Where did boxing originate?

It is not 100% verified when and where exactly boxing originated. History suggests that boxing was a popular sport in many places around the world.

Diving into the historical documents, most of the proof pointed toward Egypt. They were the first civilization to evolve and practice boxing. In Egypt, 2000-year-old wall paintings revealed that boxing was famous, proving it may have originated in Egypt. 

When did boxing become a sport?

Even though boxing started in the Egyptian era, it was a form of entertainment for the royalists. The Greeks were the ones to officially approve boxing as a sport, introducing it in their Olympics, followed by some rules. The first event took place on the 23rd Olympiad 688 BC.

The sport was considered so brutal at the time that in 393 AD, boxing was banned.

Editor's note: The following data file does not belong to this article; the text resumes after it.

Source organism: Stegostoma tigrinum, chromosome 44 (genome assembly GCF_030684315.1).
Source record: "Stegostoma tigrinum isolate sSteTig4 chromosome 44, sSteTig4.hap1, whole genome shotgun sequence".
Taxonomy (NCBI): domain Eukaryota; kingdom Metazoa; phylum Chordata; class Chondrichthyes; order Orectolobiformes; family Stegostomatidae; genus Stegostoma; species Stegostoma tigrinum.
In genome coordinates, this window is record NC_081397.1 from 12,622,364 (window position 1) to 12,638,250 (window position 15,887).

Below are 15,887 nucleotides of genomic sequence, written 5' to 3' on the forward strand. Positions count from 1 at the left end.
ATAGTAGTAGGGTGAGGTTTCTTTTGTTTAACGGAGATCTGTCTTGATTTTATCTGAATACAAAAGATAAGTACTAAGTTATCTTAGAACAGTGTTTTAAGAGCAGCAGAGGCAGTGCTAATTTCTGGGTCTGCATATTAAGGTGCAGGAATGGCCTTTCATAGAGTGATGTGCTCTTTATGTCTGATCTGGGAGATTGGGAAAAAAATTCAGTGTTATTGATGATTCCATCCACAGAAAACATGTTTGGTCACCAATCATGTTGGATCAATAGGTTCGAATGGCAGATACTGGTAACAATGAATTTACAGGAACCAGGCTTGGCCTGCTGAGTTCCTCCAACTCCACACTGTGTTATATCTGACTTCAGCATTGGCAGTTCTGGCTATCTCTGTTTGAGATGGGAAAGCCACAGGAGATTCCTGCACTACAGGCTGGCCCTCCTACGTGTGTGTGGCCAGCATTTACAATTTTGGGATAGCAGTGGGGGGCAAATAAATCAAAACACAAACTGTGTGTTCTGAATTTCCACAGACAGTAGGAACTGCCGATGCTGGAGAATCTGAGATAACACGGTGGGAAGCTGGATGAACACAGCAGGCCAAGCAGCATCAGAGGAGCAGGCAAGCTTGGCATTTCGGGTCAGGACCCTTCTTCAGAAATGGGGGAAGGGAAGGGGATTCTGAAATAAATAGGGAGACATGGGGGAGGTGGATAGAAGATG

When did boxing come to the Olympics?

The Greeks legitimized boxing and allowed the sports to be a part of their Olympics in 688 BC. It was mostly bare-knuckle fighting and was banned for being too barbaric. Boxing was introduced to the modern Olympics in 1904 in St. Louis.

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Kenny Jarvis
Kenny Jarvis
I have been practicing and studying boxing since I was a teenager. I am passionate about the sport, along with many other martial arts. While my fighting days may be over, I love channeling my passion into my writing to provide insightful blogs.